The text and paintings on The Trowbridge Chronicles are taken from the illustrated journal of Violet Trowbridge, a shrew that once lived in a village deep in the Olympic Rain Forest. Each new post will represent a portion of Mrs. Trowbridge’s journal.

Saturday, March 31, 2012


And so we return to where it all began...

Here they are...the Trowbridge Chronicles.  After several years of keeping this illustrated journal secretly hidden away in my attic, I have decided to post the pages in bite-size bits over an extended period of time for the whole world to enjoy.  

About five years ago, while on a solo hike in the Quinault Rain Forest in Washington State, USA, I happened upon a tiny gold box on a mossy ledge beside Wild Rose Creek. I placed the box in my back pack and opened it later that evening back home in my studio. I was stunned when I lifted the lid of the box to find a tiny ledger, smaller than a match box. The title on the cover read:  The Trowbridge Chronicles. It was the personal journal of Violet Trowbridge, a tiny Trowbridge shrew who lived over 200 years ago in the Quinault Rain Forest. I was up most of the night reading through the hand-scribed journal pages with a magnifying glass, each illustrated with lovely soft watercolor paintings (as seen below). From reading Mrs. T's journal, I have learned a lot about what life was like in the rain forest village where she once lived with her family so long ago.

I chose this page first because Mrs. T spoke often about how her husband's teas and cakes had so much flavor.  I wish I could have sampled them.  You won't find fiddle fern tea at Starbucks...only in Huckleberry Hollow.

Don't forget to check out my new blog, Bron Smith's Flights of Fantasy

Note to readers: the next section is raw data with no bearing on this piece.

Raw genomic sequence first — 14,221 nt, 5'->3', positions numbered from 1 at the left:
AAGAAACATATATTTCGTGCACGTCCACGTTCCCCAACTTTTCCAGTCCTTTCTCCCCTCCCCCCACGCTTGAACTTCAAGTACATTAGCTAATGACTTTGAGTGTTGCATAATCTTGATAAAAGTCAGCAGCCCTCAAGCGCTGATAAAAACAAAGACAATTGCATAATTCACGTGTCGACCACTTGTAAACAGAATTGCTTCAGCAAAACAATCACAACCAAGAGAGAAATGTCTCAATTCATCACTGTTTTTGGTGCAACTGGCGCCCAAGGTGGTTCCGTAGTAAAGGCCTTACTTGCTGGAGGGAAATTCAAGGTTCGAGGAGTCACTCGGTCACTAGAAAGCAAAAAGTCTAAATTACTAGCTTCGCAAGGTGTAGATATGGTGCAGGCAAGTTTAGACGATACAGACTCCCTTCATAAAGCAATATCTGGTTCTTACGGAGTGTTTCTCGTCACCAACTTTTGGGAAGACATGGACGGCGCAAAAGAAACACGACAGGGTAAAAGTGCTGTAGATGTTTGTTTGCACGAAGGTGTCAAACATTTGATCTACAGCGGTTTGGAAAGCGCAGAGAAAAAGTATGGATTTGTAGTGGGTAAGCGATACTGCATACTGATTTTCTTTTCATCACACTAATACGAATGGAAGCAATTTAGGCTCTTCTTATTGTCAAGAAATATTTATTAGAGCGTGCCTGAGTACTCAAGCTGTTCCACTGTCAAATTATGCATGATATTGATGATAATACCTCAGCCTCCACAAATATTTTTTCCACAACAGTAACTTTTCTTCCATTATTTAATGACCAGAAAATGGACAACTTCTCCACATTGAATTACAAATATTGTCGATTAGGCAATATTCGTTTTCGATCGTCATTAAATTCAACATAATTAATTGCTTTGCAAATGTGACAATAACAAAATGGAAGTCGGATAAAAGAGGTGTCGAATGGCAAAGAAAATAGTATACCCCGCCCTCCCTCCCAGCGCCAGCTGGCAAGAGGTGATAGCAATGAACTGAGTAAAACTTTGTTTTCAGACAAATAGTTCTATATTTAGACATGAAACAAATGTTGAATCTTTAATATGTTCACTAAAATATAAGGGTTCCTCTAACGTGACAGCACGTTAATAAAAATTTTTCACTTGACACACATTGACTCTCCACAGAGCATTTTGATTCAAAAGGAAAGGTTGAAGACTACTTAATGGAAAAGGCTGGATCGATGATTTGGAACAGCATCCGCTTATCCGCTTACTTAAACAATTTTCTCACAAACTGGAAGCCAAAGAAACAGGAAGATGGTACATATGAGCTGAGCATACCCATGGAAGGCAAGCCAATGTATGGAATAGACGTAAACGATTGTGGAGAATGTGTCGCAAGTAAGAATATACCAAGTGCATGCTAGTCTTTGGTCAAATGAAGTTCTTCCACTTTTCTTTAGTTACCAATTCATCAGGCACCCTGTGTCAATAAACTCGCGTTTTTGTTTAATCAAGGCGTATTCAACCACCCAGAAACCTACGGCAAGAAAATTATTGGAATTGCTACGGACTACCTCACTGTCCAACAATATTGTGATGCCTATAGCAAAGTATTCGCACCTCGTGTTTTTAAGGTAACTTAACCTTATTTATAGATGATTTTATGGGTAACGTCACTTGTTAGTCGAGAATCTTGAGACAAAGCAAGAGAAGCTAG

Saturday, March 03, 2012


I've always been fond of Mrs. Trowbridge's sunset paintings because they take me back to the many times in the high Olympic Mountains when I have sat on a rock with a companion and watched a glorious sunset. The mountains that you see in Mrs. T's painting may not adequately depict the rugged nature of the Olympic Mountains, but they are, in fact, the most rugged mountains in the continental United States. The high meadows of the Olympics are a glorious wildflower wonderland that has left me with indelible memories to last a lifetime.

It has long been my intention to give you a view of the proximity of the Dungeness Valley where I was born and raised, to Mrs. Trowbridge's mountain realm.This photograph that I took from Blue Mountain in the north Olympics is a good example. It shows the high meadows where Mrs. T once lived, with my hometown  of Sequim, Washington, situated in the Dungeness Valley, and the expansive Straits of Juan de Fuca in the distance. 

Now I have two blogs to keep up with. If you haven't yet seen it, check out my new blog, Bron Smith's Flights of Fantasy. After many years of displaying Mrs. Trowbridge's paintings, now I have the opportunity to display my own work.